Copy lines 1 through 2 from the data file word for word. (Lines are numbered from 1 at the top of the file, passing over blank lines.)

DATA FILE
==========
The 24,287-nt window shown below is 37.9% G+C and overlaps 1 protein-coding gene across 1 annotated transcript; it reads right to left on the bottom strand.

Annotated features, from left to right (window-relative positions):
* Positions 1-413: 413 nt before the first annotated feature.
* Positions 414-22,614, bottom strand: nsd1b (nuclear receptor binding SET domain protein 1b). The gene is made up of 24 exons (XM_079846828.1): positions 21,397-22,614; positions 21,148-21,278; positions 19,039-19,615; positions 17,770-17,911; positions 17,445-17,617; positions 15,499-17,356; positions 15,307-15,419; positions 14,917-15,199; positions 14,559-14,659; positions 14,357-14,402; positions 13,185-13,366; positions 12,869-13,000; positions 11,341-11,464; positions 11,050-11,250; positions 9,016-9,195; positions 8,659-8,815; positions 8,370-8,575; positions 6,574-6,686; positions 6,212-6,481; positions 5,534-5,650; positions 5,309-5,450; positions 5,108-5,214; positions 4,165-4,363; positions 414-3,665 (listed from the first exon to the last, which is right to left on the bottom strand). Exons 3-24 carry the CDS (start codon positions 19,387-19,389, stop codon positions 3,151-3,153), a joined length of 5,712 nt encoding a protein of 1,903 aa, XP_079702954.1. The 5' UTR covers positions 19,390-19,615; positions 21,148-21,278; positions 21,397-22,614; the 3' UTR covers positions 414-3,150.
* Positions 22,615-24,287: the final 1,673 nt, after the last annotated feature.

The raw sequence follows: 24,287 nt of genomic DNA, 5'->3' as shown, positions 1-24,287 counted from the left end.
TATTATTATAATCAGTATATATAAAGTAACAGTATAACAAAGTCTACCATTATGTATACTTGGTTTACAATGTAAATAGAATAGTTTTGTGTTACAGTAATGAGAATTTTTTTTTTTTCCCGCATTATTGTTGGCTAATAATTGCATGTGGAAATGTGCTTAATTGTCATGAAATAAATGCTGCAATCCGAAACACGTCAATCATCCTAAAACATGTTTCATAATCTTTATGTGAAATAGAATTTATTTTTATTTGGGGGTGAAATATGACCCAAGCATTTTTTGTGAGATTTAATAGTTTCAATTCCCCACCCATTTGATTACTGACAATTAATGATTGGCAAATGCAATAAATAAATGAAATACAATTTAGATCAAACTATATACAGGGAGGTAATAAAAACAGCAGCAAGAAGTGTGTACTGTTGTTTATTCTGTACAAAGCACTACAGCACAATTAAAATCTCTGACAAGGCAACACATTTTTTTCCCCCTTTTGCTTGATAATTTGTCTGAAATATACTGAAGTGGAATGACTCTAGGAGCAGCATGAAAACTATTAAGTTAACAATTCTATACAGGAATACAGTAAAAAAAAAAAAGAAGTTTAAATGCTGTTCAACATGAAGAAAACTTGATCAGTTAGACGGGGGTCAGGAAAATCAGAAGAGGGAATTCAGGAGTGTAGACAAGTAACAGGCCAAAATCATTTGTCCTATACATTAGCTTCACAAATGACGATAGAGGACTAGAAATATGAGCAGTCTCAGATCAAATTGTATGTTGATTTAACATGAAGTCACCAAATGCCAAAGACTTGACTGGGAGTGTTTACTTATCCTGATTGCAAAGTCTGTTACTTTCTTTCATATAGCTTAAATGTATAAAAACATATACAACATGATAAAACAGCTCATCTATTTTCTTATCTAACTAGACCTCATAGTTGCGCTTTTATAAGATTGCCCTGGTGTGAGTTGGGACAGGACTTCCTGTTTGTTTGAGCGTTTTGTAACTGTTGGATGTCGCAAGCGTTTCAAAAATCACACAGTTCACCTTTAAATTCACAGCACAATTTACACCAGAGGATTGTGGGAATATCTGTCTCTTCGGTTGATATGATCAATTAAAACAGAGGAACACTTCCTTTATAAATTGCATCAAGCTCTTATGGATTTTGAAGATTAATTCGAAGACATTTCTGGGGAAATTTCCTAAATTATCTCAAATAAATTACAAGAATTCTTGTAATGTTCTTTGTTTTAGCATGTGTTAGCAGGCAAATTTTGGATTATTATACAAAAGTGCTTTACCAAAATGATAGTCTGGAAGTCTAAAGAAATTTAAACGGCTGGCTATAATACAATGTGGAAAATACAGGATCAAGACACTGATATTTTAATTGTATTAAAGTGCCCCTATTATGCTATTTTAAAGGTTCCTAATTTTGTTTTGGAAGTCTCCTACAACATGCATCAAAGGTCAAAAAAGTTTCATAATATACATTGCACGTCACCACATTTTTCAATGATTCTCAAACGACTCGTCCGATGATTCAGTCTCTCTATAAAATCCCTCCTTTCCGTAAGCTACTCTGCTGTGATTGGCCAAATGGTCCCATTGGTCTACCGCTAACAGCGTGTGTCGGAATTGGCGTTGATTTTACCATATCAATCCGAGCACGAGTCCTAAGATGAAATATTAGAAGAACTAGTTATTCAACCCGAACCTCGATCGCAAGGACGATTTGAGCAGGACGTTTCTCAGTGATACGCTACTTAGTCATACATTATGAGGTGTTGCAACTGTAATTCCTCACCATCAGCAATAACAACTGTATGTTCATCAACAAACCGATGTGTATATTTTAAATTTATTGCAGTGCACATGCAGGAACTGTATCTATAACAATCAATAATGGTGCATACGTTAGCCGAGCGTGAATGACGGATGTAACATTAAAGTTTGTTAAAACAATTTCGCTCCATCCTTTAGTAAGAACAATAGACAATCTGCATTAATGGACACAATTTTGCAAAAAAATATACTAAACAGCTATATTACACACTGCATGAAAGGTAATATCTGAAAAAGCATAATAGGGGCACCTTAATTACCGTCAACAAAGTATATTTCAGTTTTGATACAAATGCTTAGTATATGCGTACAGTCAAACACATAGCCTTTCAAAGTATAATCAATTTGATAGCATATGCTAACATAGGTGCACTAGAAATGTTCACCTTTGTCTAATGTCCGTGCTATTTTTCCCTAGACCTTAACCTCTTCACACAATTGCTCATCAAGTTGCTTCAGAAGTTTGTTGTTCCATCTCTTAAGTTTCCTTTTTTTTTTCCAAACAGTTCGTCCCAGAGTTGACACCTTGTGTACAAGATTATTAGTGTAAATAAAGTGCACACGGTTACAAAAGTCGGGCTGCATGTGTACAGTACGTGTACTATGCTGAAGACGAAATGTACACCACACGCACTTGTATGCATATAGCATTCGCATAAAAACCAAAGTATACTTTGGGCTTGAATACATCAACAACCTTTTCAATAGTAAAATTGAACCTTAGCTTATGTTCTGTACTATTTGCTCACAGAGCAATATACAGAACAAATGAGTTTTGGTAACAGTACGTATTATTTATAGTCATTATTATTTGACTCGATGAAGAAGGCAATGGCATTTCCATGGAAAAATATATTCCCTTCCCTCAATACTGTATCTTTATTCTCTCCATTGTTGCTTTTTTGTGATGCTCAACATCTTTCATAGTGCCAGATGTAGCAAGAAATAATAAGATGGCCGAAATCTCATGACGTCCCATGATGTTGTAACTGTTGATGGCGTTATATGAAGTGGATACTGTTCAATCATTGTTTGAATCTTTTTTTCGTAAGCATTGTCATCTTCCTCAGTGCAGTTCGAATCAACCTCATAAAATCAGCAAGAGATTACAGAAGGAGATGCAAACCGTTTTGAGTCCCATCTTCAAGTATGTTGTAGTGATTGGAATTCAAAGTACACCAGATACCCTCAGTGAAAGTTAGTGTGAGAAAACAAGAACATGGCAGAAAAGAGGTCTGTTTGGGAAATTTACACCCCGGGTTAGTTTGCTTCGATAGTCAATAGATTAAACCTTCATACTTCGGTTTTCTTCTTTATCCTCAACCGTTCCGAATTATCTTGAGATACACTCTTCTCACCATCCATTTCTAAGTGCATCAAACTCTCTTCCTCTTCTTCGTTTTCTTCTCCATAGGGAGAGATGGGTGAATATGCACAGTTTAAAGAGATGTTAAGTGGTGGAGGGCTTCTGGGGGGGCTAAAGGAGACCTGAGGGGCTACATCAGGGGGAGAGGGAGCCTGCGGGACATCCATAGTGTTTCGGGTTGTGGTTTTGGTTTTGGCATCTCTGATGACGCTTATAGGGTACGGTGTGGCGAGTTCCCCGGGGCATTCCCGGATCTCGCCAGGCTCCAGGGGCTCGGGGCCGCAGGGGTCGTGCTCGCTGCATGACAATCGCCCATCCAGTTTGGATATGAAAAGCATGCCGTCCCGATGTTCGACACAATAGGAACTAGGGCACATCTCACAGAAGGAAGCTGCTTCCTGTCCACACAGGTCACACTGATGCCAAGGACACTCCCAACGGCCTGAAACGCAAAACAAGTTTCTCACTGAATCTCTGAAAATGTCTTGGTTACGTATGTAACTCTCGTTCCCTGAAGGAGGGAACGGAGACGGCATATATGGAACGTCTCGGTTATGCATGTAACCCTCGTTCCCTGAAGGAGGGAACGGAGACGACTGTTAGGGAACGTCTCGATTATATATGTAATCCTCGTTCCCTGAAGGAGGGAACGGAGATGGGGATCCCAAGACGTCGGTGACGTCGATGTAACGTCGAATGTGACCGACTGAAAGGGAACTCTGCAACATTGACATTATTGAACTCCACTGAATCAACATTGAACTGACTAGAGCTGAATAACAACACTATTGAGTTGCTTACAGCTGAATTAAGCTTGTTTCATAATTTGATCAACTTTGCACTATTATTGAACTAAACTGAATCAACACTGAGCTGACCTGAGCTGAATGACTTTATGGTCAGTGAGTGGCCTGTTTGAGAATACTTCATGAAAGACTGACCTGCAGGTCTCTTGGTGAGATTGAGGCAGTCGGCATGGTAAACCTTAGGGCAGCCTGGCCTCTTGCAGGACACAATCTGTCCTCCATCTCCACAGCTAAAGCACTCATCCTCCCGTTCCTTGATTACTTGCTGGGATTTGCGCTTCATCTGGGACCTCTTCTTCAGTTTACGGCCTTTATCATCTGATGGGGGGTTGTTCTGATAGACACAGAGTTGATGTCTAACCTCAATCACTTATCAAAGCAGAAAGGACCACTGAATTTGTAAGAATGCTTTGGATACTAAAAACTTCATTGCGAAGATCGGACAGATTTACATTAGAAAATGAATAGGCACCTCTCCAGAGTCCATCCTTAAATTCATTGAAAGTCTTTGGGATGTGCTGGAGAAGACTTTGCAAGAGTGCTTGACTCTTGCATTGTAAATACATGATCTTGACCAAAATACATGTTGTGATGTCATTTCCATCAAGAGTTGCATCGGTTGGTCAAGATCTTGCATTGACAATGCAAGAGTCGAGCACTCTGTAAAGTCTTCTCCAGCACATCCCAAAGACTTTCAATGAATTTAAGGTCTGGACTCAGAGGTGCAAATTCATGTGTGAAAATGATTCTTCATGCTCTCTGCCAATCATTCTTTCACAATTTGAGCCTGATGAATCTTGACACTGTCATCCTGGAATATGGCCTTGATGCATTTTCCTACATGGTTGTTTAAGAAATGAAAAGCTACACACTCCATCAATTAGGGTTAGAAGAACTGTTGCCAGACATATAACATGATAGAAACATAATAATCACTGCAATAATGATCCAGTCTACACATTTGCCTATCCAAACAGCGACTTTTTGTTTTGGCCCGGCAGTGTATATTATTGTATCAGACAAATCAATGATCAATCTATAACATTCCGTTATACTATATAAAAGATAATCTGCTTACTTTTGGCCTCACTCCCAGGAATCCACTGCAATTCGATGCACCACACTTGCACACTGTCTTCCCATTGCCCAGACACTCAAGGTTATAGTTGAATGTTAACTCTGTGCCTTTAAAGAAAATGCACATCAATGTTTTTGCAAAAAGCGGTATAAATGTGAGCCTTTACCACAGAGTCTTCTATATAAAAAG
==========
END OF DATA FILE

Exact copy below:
The 24,287-nt window shown below is 37.9% G+C and overlaps 1 protein-coding gene across 1 annotated transcript; it reads right to left on the bottom strand.

Annotated features, from left to right (window-relative positions):